Two Georgia cities rank in the top ten areas in the nation for longest commutes by distance. A new Census Bureau report shows many Hinesville and Brunswick commuters are traveling 50 miles or more each way to work from surrounding counties. Some of those workers are coming from Long County, where 83% of county commuters work elsewhere.
US Census figures show, the number of couples identifying themselves as living in same-sex households in Georgia is up 55% from ten years ago. Statistics released Thursday show, the state has nearly 30,000 households self-reporting as having a same-sex couple. A demographer says, the official figure doesn't include all of Georgia's same-sex couples.
Georgia's black elected officials are hoping the Republican-dominated state legislature won't target some of their members in the upcoming special session on redistricting. The Georgia Association of Black Elected officials is holding workshops on the once-a-decade process of re-drawing political boundaries at their annual meeting in Savannah this weekend. South Georgia lawmakers are of special concern.
Although Census poverty numbers won't be out until later this year, the Bureau's statistical surveys suggest officials won't be happy. After spending millions of dollars on anti-poverty programs, Savannah's three-decade-old 22% poverty rate could remain unchanged or increase, according to a Bureau statistical analysis. Officials already have answers.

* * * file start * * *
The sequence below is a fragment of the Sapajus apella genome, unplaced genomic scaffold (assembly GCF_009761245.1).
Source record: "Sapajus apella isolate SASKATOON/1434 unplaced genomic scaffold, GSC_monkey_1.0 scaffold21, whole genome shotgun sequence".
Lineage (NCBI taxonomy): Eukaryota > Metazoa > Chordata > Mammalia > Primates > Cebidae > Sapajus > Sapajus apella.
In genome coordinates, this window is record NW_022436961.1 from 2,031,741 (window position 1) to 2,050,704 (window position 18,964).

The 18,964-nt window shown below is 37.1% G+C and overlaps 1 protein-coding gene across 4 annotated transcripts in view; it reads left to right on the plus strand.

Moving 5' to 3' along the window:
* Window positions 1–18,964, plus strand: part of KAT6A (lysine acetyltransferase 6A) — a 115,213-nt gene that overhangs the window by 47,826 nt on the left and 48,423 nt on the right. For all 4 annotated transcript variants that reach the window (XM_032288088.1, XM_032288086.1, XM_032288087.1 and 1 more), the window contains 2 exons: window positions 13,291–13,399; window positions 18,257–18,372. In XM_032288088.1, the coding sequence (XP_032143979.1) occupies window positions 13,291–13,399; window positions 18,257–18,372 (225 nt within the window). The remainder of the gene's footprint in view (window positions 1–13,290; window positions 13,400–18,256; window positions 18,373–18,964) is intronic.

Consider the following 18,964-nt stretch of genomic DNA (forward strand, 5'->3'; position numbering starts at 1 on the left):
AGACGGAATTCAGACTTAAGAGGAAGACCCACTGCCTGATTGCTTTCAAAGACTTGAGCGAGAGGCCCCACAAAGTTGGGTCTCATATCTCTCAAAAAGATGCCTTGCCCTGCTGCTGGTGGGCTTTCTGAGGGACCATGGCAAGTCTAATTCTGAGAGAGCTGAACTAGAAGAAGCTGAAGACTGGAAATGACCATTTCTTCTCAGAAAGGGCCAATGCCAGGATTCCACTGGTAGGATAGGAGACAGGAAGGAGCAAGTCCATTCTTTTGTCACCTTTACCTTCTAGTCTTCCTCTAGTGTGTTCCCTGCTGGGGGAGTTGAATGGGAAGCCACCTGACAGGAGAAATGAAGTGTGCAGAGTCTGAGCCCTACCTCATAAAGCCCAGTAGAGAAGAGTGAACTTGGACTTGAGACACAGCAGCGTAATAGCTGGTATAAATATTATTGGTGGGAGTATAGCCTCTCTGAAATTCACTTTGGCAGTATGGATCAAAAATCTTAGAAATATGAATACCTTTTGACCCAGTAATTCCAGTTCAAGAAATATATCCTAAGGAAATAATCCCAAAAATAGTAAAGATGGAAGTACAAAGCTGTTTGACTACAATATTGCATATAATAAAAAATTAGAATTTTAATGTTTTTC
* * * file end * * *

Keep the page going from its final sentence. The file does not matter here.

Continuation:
According to the 2010 U.S. Census, the state's population of 25- to 34-year-olds and 35- to 44-year-olds each declined by 2 percentage points over the past decade. During the same period, Georgia added people 45 and older in nearly every category, with the largest increase being those 60 to 64 years old.
Newly released census data showed that most of Georgia's 1.5 million increase in population came in metro Atlanta and north Georgia. But rural population is shrinking in southwest Georgia. Hispanics grew to nearly 9 percent of the state’s population and African-Americans grew to 31 percent.
When the Census numbers come out in April, Georgia cities won't just have federal and state tax dollars at stake. Some cities are concerned they might lose local dollars as well. That's because cities will have to renegotiate with counties for local option sales tax funds. And since those funds are generally split based on population, declining cities could lose yet another funding source.